Making sense of the AMD Ryzen Microsoft Surface Edition processors

Panos Panay with Surface Laptop 3
Panos Panay with Surface Laptop 3 (Image credit: Windows Central)

Until now, all Surface Laptop configurations, as with Surface Pro and Surface Book have been powered by Intel. Microsoft has shaken things up a little not only by adding a 15-inch model, but by powering it with AMD hardware.

There's plenty of buzz about the Surface Edition Ryzen processor and the claims of "best in class performance", but what, actually, is it? Well, it's not as custom as you may think, but that doesn't make it any less impressive.

AMD Ryzen Surface Edition tech specs

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Header Cell - Column 0 Ryzen 5 3580URyzen 7 3780U
Vega GPU cores911
GPU clock1300 MHz1400 MHz
Base clock2.1 GHz2.3 GHz
Max boost clock3.7 GHz4.0 GHz
System memory2400 MHz2400 MHz
Memory channels22

You can check out the complete spec list for the Ryzen 5 and Ryzen 7 at AMD. On a hardware level, GPU aside, they're basically identical to the Ryzen 5 3500U and the Ryzen 7 3700U. The fact that these both exist already with the magic 15W TDP Microsoft was looking for makes using them an easy choice.

So what are AMD Ryzen Microsoft Surface Edition processors (besides a mouthful)?

Surface Laptop 3

It sounds pretty awesome, right? A special edition processor just for the Surface Laptop 3. And it is. I'm excited, and you should be too. I love Ryzen and I'm happy to see it inside a flagship Windows 10 laptop like this one.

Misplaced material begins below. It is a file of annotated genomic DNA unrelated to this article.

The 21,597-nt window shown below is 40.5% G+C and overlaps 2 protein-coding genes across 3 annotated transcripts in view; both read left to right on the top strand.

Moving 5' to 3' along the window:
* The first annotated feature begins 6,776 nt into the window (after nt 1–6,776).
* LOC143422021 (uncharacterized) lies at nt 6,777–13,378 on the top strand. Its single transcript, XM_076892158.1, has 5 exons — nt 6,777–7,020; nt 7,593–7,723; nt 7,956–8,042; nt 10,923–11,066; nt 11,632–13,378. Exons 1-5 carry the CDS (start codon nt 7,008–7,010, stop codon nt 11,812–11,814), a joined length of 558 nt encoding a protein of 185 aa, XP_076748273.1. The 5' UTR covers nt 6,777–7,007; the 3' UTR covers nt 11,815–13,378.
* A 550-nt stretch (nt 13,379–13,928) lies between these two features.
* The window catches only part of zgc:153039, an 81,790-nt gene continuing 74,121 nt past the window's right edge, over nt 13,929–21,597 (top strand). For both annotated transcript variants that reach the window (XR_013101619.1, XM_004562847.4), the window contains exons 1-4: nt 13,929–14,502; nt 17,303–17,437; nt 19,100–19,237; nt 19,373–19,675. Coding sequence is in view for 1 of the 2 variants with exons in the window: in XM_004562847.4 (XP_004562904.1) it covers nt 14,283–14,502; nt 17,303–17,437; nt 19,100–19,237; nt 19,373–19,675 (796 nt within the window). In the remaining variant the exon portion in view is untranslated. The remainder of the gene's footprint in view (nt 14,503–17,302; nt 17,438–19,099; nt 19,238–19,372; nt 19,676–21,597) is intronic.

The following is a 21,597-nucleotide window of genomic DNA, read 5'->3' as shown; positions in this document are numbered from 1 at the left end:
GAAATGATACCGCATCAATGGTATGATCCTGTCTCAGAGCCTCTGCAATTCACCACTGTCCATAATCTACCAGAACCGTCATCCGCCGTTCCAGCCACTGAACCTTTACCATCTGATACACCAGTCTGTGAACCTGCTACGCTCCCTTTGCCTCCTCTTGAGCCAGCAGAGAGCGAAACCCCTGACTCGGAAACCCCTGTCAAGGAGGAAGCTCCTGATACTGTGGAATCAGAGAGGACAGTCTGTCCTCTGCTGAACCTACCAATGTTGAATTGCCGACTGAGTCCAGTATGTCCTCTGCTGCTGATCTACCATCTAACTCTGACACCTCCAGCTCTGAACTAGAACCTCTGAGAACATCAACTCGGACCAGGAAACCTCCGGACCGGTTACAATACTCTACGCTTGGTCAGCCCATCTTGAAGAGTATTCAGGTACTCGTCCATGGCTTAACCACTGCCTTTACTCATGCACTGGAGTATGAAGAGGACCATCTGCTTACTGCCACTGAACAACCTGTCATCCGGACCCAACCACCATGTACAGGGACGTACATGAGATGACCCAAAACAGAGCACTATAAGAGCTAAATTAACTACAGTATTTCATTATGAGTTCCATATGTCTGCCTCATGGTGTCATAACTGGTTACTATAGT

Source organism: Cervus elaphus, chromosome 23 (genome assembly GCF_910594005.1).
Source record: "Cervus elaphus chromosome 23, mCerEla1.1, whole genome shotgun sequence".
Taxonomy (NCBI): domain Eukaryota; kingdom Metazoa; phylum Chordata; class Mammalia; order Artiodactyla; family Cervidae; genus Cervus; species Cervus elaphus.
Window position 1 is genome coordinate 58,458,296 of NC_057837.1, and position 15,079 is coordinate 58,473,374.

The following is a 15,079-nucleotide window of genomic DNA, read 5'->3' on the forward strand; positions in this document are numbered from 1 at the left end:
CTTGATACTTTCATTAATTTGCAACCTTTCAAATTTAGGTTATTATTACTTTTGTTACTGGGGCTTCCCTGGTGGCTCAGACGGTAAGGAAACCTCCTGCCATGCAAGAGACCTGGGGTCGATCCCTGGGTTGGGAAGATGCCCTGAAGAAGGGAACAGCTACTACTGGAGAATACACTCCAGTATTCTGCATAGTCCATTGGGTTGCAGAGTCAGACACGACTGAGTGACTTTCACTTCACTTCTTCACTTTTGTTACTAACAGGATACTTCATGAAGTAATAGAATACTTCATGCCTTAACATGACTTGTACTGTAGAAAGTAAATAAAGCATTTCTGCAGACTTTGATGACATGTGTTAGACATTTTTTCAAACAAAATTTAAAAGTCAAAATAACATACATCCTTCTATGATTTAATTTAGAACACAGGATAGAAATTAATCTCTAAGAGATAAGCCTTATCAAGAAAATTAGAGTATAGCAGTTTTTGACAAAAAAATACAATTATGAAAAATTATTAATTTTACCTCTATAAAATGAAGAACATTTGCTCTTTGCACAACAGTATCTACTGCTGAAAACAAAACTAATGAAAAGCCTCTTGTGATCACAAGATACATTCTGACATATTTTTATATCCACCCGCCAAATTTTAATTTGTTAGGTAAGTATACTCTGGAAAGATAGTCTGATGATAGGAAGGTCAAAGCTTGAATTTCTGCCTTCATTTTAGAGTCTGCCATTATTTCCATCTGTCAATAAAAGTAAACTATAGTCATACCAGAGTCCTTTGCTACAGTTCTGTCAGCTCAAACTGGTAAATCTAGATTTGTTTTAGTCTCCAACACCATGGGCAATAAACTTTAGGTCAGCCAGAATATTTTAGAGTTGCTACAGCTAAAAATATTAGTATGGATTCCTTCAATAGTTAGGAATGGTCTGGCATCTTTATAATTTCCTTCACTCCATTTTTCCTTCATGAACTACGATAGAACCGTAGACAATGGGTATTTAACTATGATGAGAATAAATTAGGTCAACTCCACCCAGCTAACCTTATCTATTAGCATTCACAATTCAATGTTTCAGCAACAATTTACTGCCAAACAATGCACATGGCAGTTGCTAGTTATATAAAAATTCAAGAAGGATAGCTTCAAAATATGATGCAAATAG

But we shouldn't get carried away by the whole "custom" thing. While it is, it's more of a beefed-up, optimized version of what you can already get in some other laptops. It's still an exclusive design, but based on existing hardware.

It's different, but it's not a lot different.

The Ryzen Surface Edition is made up of two parts, the CPU and GPU, and both have their own importance. The GPU is the significant hardware change compared to other Ryzen laptops in that Microsoft gets an additional GPU core on both the Ryzen 5 and Ryzen 7. Microsoft gets Vega 9 and Vega 11 on the Ryzen 5 and 7 respectively, whereas everyone else "only" gets Vega 8 and Vega 10. While one additional core doesn't make a massive difference, it still makes a difference, and considering how good AMD's integrated graphics are, the more cores you can get the better.

The Vega GPU cores are paired with four Ryzen CPU cores with eight threads. The CPU cores are still based on AMD's previous generation architecture, the 12nm Zen+, not the new 7nm Zen 2. The base and boost clocks appear to be the same as the non-Surface Edition chips they're based on.

It's Ryzen and it's good

Ultimately, the hardware is worth being excited about, and no doubt the collaboration has resulted in a number of optimizations under the hood, especially with claims of all-day battery life. My own Ryzen laptop, while decent, certainly doesn't last all-day.

But the whole "Surface Edition" thing appears mostly a marketing tactic. That doesn't mean any of the claims are false, it just means that for the most part it's a rebadging of existing Ryzen chips, tossing an additional GPU core on and then optimizing it for the Surface Laptop 3.

Technically it's custom, but a better label would be customized. Other Ryzen laptop buyers aren't being left far behind.

Richard Devine
Managing Editor - Tech, Reviews

Richard Devine is a Managing Editor at Windows Central with over a decade of experience. A former Project Manager and long-term tech addict, he joined Mobile Nations in 2011 and has been found on Android Central and iMore as well as Windows Central. Currently, you'll find him steering the site's coverage of all manner of PC hardware and reviews. Find him on Mastodon at